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Wearable coach for symmetric walking

Rali, S.K. (2021) Wearable coach for symmetric walking.

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Abstract:The cartilage in hip and knee joints degenerates due to aging and continuous use (ex: walking). The walking style is altered due to this hip/knee problem, resulting in an asymmetric gait. This process has the potential to have long-term impacts on walking gait, injure healthy lower limbs, and require users to have knee/hip replacement surgery (prosthesis). Patients who have a prosthesis go through physiotherapy sessions to re-learn symmetric gait. These sessions intend to re-train the patient's kinaesthetic feedback, altered due to the asymmetric gait. Unfortunately, when patients like to practice outside therapy sessions, the feedback generally provided by the physiotherapist is unavailable. In recent years, the use of wearable devices in analyzing gait has been increasing gradually because of their size, flexibility, and functioning capabilities. This thesis aims to identify the criteria for asymmetries present in users with hip/knee prostheses and develop a wearable device to assist the user in overcoming asymmetric walking in real-time. We conducted an interview with a physiotherapist to understand the asymmetries in walking for the patients with prostheses. From the literature reading, we concluded a criterion (hypothesis based on intermediate step duration) for identifying asymmetric walking using heel-strike events. In the earlier phases, we performed experiments on users with and without prostheses to understand and determine symmetric and asymmetric walking criteria. In parallel, we designed a wearable device and developed a real-time algorithm based on the hypothesis criterion. Later in the following stages, we performed a definitive study to verify the hypothesis and the possibility to derive more criteria for addressing asymmetries in walking. However, this study’s results are not supporting the hypothesis criterion in identifying asymmetries. Also, the users with hip/knee prostheses showed diverse walking patterns, which demonstrated possibilities of asymmetries present during other walking events. This observation led to the implementation of real-time machine learning as an experiment to verify the feasibility of distinguishing symmetric and asymmetric walking. By the end of this thesis, we identified few asymmetries in walking performed by users with prostheses. Also, the standard way of employing single/multiple criteria to recognize asymmetry in walking presented by users with hip/knee prostheses requires more work to discover the appropriate criteria. Providing feedback to users is a future work to perform. However, the designed waist belt and lower back location on the human body have the ability to detect asymmetry and deliver feedback to the user for motor re-learning.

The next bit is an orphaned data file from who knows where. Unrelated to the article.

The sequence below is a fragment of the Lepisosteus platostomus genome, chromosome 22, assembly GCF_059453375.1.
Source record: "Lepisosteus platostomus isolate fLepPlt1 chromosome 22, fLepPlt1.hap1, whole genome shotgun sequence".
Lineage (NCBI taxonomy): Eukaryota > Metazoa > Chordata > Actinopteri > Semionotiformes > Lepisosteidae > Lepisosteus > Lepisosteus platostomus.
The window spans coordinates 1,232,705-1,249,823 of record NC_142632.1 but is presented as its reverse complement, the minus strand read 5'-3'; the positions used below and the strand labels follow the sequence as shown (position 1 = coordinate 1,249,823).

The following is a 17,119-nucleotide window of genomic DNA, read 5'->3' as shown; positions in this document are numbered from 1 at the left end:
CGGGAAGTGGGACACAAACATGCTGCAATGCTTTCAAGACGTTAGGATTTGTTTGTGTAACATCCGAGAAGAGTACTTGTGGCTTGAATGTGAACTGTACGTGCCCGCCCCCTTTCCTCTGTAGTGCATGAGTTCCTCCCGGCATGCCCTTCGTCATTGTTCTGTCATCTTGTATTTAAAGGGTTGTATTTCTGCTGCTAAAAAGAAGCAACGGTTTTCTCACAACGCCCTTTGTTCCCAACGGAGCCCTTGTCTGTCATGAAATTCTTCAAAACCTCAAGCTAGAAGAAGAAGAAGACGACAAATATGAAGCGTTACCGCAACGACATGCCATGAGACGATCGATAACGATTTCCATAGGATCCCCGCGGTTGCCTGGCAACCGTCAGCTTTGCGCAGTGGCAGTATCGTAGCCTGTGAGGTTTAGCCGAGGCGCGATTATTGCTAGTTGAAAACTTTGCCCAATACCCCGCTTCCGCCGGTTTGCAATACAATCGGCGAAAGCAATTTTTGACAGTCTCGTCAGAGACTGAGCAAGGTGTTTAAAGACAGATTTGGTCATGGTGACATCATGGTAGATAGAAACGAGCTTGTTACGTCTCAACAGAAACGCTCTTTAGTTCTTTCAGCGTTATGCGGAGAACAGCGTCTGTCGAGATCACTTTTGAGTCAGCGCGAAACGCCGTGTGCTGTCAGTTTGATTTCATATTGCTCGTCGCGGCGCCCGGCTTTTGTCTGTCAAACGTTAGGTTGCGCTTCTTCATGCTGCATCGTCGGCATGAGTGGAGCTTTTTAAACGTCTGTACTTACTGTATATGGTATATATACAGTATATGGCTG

Item Type:Essay (Master)
Faculty:EEMCS: Electrical Engineering, Mathematics and Computer Science
Subject:50 technical science in general
Programme:Embedded Systems MSc (60331)
Link to this item:http://purl.utwente.nl/essays/88626
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